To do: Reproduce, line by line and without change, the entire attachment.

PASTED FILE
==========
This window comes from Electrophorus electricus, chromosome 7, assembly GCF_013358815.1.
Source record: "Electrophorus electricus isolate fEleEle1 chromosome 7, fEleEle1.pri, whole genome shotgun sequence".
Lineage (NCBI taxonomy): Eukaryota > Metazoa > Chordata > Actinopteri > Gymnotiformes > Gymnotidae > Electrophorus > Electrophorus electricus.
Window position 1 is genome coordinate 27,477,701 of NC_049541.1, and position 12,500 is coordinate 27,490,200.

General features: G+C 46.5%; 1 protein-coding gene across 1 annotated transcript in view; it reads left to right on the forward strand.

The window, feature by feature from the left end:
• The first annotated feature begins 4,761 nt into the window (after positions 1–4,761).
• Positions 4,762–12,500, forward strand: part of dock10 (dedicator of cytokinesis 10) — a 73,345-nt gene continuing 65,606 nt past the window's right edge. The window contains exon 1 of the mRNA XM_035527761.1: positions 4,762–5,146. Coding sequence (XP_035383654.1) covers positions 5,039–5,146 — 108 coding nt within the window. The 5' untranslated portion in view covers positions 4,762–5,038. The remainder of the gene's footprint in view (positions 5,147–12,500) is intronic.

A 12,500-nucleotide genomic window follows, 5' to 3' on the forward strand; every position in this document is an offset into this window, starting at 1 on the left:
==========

This window comes from Electrophorus electricus, chromosome 7, assembly GCF_013358815.1.
Source record: "Electrophorus electricus isolate fEleEle1 chromosome 7, fEleEle1.pri, whole genome shotgun sequence".
Lineage (NCBI taxonomy): Eukaryota > Metazoa > Chordata > Actinopteri > Gymnotiformes > Gymnotidae > Electrophorus > Electrophorus electricus.
Window position 1 is genome coordinate 27,477,701 of NC_049541.1, and position 12,500 is coordinate 27,490,200.

General features: G+C 46.5%; 1 protein-coding gene across 1 annotated transcript in view; it reads left to right on the forward strand.

The window, feature by feature from the left end:
• The first annotated feature begins 4,761 nt into the window (after positions 1–4,761).
• Positions 4,762–12,500, forward strand: part of dock10 (dedicator of cytokinesis 10) — a 73,345-nt gene continuing 65,606 nt past the window's right edge. The window contains exon 1 of the mRNA XM_035527761.1: positions 4,762–5,146. Coding sequence (XP_035383654.1) covers positions 5,039–5,146 — 108 coding nt within the window. The 5' untranslated portion in view covers positions 4,762–5,038. The remainder of the gene's footprint in view (positions 5,147–12,500) is intronic.

A 12,500-nucleotide genomic window follows, 5' to 3' on the forward strand; every position in this document is an offset into this window, starting at 1 on the left: